Mosaic Down syndrome has a range of mild to severe, same as trisomy 21. But I learned there is a big difference for some.... That some with mosaic are not mentally handicapped. My stance that no matter where Fiona reaches, I will rejoice, has not changed, but my hope has. For the first time ever, I know I can have hope outside of a miracle that she may actually not be mentally handicapped. This is something good that came out of researching MDs. The spectrum still goes down to "severe" but it also can go further into "normal" then the spectrum for Trisomy 21 does.

The last year and a half, I have been quick to correct people assuming that those with MDs are better off. Its important when receiving a diagnosis of any disorder that has different ranges to remember that it is simply a label. Really, it tells you very little about the future with your child as the spectrum ranges from normal to severely handicapped. Some times I am very resentful to have a label. I wish I could look at Fiona and not have the label follow her name. As much as I fight it, as much as I often don't even see the effects of it, that label forces my mind to define my daughter a certain way. I am jealous of this mom who got to spend three years with her daughter with no label. Every not-so-perfect thing wasn't thought to be Down syndrome, it was just how her daughter was. Some kids walk at 9 months, some kids walk at 18 months... but if the child has a label, we say don't just say she was a late bloomer, we say "She has Down syndrome".

Ignorance can be bliss. My educated mind is jealous of that.

For that reason, I will never do further testing on Fiona. I do not want to know what percentage of her cells have the extra chromosome, because I do not want to label her any more then she already is. She will be who she will be, and it doesn't matter what the odds are that she'll have a certain IQ. She is smart. She is beautiful. Of this I am certain and need no measuring stick to compare. Sometimes having all the answers is actually your down fall.

Take away her Down syndrome diagnosis, and what do we have to worry about? Her heart, that has been fixed, her feet, that have been fixed, her low muscle tone, that we work on strengthening, her poor eye sight, which she will one day wear glasses. I really did not need a Down syndrome diagnosis to tell me any of these medical things to help my baby. I just needed to know her. And this is what I want to focus on from here on out. To learn Fiona not from text books and doctors telling me odds and chances, but from Fiona, who when she needs help, I will be there, my husband will be there, to get her through.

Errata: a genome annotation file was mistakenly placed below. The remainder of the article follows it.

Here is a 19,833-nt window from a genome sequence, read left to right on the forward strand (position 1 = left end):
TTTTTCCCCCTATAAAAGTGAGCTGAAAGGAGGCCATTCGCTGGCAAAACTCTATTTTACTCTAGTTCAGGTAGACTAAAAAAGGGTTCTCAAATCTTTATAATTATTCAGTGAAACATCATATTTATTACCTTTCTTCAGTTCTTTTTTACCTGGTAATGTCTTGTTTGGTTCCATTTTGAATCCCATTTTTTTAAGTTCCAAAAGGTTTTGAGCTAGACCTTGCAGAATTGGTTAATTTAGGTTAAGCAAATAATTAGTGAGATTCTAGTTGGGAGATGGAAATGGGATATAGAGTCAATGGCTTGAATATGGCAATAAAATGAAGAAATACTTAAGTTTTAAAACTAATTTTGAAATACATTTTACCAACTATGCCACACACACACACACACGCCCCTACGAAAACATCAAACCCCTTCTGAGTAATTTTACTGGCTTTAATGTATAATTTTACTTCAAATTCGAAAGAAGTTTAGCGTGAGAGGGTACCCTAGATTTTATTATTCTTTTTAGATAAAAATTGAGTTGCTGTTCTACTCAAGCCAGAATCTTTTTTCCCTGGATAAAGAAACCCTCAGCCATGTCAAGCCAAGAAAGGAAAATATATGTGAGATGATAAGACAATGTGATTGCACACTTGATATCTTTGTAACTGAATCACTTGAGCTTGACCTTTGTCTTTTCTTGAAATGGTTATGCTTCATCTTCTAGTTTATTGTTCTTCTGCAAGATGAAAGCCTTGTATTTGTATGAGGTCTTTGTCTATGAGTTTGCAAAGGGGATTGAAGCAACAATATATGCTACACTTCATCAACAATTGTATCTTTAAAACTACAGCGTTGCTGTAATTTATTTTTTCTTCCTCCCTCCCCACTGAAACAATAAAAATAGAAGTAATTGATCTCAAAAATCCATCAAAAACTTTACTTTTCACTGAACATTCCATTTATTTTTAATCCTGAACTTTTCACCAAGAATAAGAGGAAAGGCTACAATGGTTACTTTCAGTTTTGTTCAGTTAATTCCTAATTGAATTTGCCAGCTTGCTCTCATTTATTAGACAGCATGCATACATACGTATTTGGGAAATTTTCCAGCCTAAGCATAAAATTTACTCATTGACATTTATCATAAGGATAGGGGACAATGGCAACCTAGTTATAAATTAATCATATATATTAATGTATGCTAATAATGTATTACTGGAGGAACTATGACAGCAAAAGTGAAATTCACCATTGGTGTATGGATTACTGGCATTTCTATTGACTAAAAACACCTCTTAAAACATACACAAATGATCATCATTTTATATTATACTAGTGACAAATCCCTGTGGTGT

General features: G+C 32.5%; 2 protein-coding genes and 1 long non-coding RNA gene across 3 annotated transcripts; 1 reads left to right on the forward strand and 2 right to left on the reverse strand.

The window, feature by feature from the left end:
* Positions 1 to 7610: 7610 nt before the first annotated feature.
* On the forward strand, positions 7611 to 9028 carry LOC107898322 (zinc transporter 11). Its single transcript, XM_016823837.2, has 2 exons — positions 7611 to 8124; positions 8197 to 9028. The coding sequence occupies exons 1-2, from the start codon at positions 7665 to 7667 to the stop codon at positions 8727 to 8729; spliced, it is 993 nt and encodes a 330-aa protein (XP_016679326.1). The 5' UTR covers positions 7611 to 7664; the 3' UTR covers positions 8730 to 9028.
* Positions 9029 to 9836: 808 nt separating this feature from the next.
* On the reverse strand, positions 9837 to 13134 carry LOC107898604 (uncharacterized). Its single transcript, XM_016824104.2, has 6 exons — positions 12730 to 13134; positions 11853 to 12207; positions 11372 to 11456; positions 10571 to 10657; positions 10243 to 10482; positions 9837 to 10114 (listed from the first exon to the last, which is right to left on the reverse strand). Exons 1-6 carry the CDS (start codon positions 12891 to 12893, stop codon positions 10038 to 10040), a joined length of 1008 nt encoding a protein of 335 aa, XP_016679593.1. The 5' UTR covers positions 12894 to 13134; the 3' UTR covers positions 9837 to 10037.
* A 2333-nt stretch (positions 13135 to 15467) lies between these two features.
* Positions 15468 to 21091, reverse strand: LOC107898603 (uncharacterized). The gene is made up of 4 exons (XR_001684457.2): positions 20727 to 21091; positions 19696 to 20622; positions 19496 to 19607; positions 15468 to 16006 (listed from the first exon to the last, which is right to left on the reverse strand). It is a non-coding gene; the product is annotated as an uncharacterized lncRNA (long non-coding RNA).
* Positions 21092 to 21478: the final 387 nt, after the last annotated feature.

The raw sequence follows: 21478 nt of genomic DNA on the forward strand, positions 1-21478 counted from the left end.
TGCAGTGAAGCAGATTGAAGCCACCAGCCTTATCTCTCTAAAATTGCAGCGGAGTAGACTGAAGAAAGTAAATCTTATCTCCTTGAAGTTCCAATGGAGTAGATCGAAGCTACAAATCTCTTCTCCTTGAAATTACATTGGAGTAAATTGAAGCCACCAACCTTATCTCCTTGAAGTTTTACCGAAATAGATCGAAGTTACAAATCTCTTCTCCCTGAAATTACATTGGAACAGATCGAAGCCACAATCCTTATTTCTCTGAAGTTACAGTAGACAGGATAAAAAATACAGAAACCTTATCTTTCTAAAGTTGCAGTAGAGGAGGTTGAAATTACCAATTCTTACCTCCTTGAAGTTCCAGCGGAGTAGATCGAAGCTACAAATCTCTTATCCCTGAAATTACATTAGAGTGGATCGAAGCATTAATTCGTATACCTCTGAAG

If you came here because you searched Mosaic Down syndrome- seeking comfort and understanding for a new diagnosis, I wish there was more I could say. I wish I could guarantee you that life is going to be perfect and wonderful, that your child is going to be the star football player or homecoming queen and graduate valedictorian from Law school, or whatever dream you had for them. But I hope you can take comfort from that fact that not much has changed. Your child's future was unknown even without a diagnosis or a label, and now with it, it still is. Your child may look different, or the same. They might fit in or they might be bullied. They might attend normal schools and normal classes, or they might need extra help or not be able to graduate at some point. They might get married and become parents some day, or maybe they may need to live with you always. And just as not much has changed for them, not much has changed for you either. You will continue to give them every opportunity possible. You will continue to teach them, show them the things that you love, encourage certain activities while discouraging others. You will be there for them, and love them and celebrate with them when they are happy.

But hopefully one thing does change. Hopefully this unwanted label will bring amazing new friends in your life. That a community you didn't give much thought to will become a community you couldn't imagine not being a part of. Sometimes this label doesn't merely define, but it allows you to connect. Maybe this sounds awful to you, that you do not want to connect with our special club. At first, all we want is normalcy. But that is the beauty of this community, it allows you to see how unnecessary normalcy is.

Google your heart out. Knowledge has its uses. But then shut off the computer and enjoy that amazing blessing who's only wish is to be loved. Because they are all that matters. This advice is just as much for you as it is for me.

Thank you Astra, Holly and Megan for today :)


  1. I've never heard of T21 referred to as a spectrum disorder. All the info I've read says that you have it or you don't. Obviously this is more clear with traditional nondisjunction T21, which my daughter has. All her cells have 3 21st chromosomes. I can understand how a spectrum disorder might relate to MDs more. I know there are varying levels of abilities, but I guess I'd like more clarification as to why you call it a spectrum disorder. When I google those terms, I don't find anything relating to Ds.

    But aside from that confusion, this is a great post. I really had no idea there could be such variation among those with MDs. And there's nothing wrong with your hope, or your dismay in the ideas you had. It's a tough balance, knowing that our children will have some delays, yet expecting the most. It's hard to completely do either. It IS a balancing act. So don't get down on yourself.